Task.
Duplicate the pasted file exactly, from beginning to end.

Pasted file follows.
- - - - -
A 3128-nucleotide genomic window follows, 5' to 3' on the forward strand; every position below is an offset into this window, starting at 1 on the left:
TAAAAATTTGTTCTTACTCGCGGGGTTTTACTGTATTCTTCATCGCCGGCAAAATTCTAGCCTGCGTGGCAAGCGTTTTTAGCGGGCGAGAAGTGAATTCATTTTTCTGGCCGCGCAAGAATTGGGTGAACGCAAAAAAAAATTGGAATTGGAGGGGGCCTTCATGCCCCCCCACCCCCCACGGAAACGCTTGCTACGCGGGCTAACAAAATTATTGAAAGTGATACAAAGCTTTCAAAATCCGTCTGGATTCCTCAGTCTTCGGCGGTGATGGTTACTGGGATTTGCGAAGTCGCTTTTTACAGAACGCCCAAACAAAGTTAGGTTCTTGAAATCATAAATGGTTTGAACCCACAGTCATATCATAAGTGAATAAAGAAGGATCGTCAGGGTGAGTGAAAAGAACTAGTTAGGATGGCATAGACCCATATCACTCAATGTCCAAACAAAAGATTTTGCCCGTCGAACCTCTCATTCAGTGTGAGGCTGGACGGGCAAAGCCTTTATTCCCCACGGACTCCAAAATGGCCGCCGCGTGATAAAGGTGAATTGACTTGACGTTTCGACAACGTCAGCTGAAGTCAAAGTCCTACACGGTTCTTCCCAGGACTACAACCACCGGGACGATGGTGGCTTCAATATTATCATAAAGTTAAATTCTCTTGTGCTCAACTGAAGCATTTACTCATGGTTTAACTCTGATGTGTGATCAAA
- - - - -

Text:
A 3128-nucleotide genomic window follows, 5' to 3' on the forward strand; every position below is an offset into this window, starting at 1 on the left:
TAAAAATTTGTTCTTACTCGCGGGGTTTTACTGTATTCTTCATCGCCGGCAAAATTCTAGCCTGCGTGGCAAGCGTTTTTAGCGGGCGAGAAGTGAATTCATTTTTCTGGCCGCGCAAGAATTGGGTGAACGCAAAAAAAAATTGGAATTGGAGGGGGCCTTCATGCCCCCCCACCCCCCACGGAAACGCTTGCTACGCGGGCTAACAAAATTATTGAAAGTGATACAAAGCTTTCAAAATCCGTCTGGATTCCTCAGTCTTCGGCGGTGATGGTTACTGGGATTTGCGAAGTCGCTTTTTACAGAACGCCCAAACAAAGTTAGGTTCTTGAAATCATAAATGGTTTGAACCCACAGTCATATCATAAGTGAATAAAGAAGGATCGTCAGGGTGAGTGAAAAGAACTAGTTAGGATGGCATAGACCCATATCACTCAATGTCCAAACAAAAGATTTTGCCCGTCGAACCTCTCATTCAGTGTGAGGCTGGACGGGCAAAGCCTTTATTCCCCACGGACTCCAAAATGGCCGCCGCGTGATAAAGGTGAATTGACTTGACGTTTCGACAACGTCAGCTGAAGTCAAAGTCCTACACGGTTCTTCCCAGGACTACAACCACCGGGACGATGGTGGCTTCAATATTATCATAAAGTTAAATTCTCTTGTGCTCAACTGAAGCATTTACTCATGGTTTAACTCTGATGTGTGATCAAA